Benson raises some interesting issues in The Plague Tales. The superstitious 14th century offers a grim foil to the equally paranoid medical technology of the near future. The immediacy of a narrative set in 2005 attacks our sense of invulnerability to the normally distant bubonic plague. An outbreak in a time with no sense of disease control is understandable; but a hypersensitive antiseptic world confronting deadly contagion hits too close to home. We watch in fascinated horror as the process of contamination unfolds, from the rats and travelers in the 14th century to the all too believable lab disaster in the 21st. With all the technology at our disposal, we remain careless and selfish human beings.

My only major criticism of this novel is that this and other issues raised early in the book tend to lose focus and dissipate midway through. The two doctors are clearly introduced as characters in isolation, alienated from their surroundings. They have strong identity crises both personally and professionally (Alejandro is a Jew working incognito in a Christian court; Janie was a skilled surgeon now forced into forensic archaeology) that don't seem completely resolved by the end.

More noticeably, a couple of threads are left dangling when I wanted them more tightly knotted up. There is an entire subplot uniting the two main narratives involving a seemingly magical tract of land and a family legacy passed from mother to daughter for six centuries. How we get from Mother Sarah's stone cottage in the 14th century to the current guardian is unclear, and why they protect this field and its secrets is equally murky. If the plague were all over Europe, why worry about this plot of ground? The mysterious intertwining oaks which repulse or admit potential visitors and the fine linen pouch of healing herbs that metamorphoses into rough cloth add a magical element that, while a nice touch, seems quite out of keeping with the scientific air of the rest of the book.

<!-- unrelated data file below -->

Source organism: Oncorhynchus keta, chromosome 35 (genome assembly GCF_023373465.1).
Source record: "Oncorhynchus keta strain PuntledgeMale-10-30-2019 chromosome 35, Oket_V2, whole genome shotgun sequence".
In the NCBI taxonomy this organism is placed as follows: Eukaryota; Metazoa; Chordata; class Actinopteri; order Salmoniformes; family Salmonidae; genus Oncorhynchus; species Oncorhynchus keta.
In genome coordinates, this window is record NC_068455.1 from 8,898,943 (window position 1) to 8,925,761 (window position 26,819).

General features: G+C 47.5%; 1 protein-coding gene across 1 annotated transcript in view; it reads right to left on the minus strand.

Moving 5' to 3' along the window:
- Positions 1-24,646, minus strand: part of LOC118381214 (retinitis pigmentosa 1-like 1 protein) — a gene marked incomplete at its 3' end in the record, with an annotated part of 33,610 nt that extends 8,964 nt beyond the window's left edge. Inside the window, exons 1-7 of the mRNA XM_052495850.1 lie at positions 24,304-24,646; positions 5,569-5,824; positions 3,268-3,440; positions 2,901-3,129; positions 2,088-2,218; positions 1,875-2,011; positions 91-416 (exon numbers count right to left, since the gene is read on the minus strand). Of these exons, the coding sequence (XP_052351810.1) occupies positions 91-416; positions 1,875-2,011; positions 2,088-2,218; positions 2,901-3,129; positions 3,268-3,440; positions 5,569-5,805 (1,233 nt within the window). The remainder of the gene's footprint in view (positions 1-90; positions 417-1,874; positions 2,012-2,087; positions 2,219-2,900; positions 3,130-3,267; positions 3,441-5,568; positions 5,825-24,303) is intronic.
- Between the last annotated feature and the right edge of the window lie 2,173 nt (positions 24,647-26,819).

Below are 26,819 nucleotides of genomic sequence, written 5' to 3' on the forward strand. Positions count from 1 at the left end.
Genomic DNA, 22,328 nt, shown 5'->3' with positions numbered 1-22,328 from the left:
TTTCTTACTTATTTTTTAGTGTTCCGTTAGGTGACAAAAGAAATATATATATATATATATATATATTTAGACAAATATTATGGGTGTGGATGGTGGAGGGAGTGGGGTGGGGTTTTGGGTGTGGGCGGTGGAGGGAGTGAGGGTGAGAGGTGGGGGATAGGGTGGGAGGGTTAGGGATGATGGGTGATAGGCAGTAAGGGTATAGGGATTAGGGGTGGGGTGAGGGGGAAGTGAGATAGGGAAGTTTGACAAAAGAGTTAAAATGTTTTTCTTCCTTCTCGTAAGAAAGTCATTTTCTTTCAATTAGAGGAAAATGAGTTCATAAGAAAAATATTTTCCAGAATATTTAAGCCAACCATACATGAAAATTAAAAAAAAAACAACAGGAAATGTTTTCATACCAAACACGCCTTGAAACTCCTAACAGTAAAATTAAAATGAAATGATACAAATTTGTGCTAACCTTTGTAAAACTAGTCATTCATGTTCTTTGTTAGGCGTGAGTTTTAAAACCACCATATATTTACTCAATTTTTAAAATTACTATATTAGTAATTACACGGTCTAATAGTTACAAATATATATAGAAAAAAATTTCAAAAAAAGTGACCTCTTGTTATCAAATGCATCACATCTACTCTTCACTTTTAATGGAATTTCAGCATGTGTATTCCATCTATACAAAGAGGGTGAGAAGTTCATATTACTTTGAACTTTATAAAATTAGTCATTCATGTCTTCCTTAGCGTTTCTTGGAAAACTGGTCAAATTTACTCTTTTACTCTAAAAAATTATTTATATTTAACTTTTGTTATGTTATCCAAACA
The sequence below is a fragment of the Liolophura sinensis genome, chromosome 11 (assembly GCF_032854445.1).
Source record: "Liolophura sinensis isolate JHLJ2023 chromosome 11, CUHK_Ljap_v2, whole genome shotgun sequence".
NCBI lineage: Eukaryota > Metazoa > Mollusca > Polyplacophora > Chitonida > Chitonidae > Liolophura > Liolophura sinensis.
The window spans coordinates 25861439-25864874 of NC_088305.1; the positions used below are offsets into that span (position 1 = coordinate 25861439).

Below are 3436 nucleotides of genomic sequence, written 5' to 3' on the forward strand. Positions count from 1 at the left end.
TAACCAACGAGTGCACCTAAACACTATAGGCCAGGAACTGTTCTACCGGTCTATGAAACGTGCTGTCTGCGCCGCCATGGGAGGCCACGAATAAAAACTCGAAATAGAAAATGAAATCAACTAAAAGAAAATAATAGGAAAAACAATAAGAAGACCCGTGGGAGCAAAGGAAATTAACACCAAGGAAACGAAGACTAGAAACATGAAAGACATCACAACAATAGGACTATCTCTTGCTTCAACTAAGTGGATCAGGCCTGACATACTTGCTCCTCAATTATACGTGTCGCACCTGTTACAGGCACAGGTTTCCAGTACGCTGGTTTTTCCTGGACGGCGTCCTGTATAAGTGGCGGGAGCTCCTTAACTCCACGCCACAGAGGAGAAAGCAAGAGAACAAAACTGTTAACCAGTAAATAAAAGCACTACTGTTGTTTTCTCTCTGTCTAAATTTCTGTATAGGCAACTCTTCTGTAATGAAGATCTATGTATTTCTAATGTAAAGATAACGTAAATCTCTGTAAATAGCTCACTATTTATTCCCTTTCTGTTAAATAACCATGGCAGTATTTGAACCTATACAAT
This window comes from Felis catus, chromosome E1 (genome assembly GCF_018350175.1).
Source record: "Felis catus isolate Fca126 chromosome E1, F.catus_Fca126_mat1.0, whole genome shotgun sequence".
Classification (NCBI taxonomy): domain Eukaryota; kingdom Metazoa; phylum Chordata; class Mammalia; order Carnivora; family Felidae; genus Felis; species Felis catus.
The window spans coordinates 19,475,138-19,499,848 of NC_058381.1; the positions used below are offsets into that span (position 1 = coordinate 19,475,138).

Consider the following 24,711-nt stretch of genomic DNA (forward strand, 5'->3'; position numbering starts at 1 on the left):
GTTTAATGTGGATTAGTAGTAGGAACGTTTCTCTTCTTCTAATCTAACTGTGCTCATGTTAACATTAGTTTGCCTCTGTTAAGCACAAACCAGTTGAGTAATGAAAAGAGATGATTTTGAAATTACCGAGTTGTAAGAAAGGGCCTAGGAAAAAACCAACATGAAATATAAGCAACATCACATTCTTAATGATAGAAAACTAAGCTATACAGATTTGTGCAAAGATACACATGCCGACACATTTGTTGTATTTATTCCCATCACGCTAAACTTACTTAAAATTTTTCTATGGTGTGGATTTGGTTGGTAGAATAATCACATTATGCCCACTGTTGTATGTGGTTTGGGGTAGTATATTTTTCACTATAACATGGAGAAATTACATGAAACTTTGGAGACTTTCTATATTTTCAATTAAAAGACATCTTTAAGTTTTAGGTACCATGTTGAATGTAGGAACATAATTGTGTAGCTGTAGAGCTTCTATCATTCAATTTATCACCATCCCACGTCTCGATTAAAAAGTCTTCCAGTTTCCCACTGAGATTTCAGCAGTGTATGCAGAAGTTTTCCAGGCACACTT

Finally (and I can't believe I am saying this), I really expected more mayhem to be unleashed by the modern plague. Given the ruthlessness of the epidemic in 1348, I morbidly confess I expected a much higher body count by the final page. The contamination scene was so well done that there should have been much more devastation -- I mean, this is the plague. This is a minor point and probably comes from watching too much bad TV, but there we are.

It has been a while since a novel has gripped me this forcefully from the opening chapters. I was immediately drawn into both stories and they do weave together well. Benson masterfully sustains suspense and creates characters who deal with much more personal issues than simply a plague outbreak. She has crafted an enjoyable, intriguing and, at times, quite frightening read that is especially noteworthy as a first novel. I look forward to her future ventures.

Copyright © 1997 by Alice Dechene

Alice is a contributing editor to the SF Site. She studied and taught Comparative Literature and French at the University of Illinois at Urbana-Champaign from 1988 to 1994 (give or take a semester). Her time is taken up these days with her two children and the SF Site, both of which are joint projects with her husband.